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AKA The Bastard. First appeared in issue #27 (and previously, in a flashback sequence in issue #10). After Atlantic City he was deactivated, and assumed the life of a hard-boiled and heavy drinking private detective in Los Angeles, reminiscent of the antihero character types popular in "pulp" stories and the classic Film Noir genre. His face appears fully wrapped in bandages for much of his part in the series, the result of a supposed recent car accident that left him badly disfigured.
Milo was hired on a case involving a painting (La Morte dil Cesare) owned by Megan Dietrich that was targeted by Lono and Echo Memoria for purposes unknown. Neither Lono nor Megan recognized Milo, due some combination of the bandages that obscured his face, the long time since seeing one another and/or his frequent usage of assumed names and casual misdirection (a habit he presumably acquired in his new profession as an investigator). In the process of pursuing the case, Milo uncovers several clues associated with the series' greater conspiracy before eventually being awakened to his true nature as Minuteman and regaining his memories. However, having previously been quite open in his personal dislike and distrust of Graves, Milo was unwilling to return to the world of the Minutemen, preferring his new life and all that it involved to the prospect of returning to the group. To that end, Milo engineered his own demise being beaten to death by Lono's hand, the full story of Graves' intended role for him only becoming clear to Milo in his dying seconds.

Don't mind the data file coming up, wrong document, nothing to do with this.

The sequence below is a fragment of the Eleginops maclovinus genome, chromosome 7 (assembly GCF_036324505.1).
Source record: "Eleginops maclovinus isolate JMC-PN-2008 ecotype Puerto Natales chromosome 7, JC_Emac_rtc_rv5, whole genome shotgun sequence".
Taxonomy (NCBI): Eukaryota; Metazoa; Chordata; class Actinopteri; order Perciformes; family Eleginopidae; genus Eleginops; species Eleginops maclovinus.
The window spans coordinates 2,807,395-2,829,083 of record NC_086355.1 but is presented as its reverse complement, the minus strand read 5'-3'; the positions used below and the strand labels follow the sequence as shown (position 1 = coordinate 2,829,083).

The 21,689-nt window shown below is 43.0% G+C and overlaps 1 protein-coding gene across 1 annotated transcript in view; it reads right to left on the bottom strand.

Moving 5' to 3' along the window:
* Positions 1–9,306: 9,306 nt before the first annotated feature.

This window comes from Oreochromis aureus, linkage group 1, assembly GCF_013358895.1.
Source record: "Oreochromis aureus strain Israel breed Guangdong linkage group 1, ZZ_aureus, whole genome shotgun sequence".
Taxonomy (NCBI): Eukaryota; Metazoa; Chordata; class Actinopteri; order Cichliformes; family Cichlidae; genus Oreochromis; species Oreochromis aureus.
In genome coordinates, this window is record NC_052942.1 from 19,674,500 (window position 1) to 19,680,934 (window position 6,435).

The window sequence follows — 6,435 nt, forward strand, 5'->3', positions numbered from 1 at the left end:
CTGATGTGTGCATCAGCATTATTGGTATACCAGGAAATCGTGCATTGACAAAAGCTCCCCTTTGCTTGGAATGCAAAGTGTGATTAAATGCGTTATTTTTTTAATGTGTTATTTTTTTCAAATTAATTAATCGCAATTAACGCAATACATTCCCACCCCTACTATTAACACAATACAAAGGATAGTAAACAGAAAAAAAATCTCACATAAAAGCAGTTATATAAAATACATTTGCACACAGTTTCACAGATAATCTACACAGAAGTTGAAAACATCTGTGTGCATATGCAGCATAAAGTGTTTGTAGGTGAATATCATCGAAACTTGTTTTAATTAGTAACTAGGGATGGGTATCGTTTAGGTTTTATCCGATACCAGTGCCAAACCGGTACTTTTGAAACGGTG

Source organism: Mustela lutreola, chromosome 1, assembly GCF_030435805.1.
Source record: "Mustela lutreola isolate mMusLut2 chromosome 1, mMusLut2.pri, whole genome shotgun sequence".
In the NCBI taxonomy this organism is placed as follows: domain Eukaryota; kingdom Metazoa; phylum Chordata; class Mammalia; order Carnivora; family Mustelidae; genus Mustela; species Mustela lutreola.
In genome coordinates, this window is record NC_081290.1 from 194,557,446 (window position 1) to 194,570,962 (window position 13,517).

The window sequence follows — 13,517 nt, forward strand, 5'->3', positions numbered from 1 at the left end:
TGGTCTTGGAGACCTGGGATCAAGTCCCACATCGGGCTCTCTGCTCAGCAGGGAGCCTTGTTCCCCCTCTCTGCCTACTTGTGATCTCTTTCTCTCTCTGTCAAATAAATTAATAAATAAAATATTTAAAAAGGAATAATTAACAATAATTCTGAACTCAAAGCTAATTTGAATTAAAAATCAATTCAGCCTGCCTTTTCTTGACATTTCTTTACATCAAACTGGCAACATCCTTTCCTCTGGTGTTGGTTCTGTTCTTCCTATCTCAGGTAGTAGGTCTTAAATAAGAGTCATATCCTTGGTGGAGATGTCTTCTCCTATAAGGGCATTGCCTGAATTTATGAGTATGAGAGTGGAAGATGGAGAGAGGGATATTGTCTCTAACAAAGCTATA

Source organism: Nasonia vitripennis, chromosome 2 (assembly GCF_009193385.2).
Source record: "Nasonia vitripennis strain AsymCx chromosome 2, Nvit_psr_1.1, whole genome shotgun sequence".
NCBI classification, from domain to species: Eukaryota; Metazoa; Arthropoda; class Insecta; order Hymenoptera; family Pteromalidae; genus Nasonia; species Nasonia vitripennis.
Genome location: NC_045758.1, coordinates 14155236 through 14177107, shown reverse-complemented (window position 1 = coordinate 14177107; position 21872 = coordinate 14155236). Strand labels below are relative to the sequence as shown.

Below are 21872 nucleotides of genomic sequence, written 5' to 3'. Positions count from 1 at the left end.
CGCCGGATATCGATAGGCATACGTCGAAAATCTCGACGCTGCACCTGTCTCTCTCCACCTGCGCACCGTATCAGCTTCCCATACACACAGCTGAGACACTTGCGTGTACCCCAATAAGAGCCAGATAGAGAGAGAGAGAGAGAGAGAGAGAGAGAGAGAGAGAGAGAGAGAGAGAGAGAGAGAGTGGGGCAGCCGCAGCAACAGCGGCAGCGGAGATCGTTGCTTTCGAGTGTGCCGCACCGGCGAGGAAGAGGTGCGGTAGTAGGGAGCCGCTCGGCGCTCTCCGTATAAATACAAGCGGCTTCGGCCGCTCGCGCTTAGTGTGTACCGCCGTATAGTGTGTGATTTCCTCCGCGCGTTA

Milo was reputed to be perhaps the most ruthlessly "wicked" of the Minutemen, earning him the code name "The Bastard". Because of his personality he got on well with Lono; when Shepard reveals to Lono that the man he killed was Milo (whom he didn't recognize due to the bandages on his face), Lono shows sincere regret.
Milo was reactivated in issue #34 after seeing the painting "La Morte dil Cesare" (and its depiction of the word "Croatoa" above a doorway) in Megan Dietrich's house.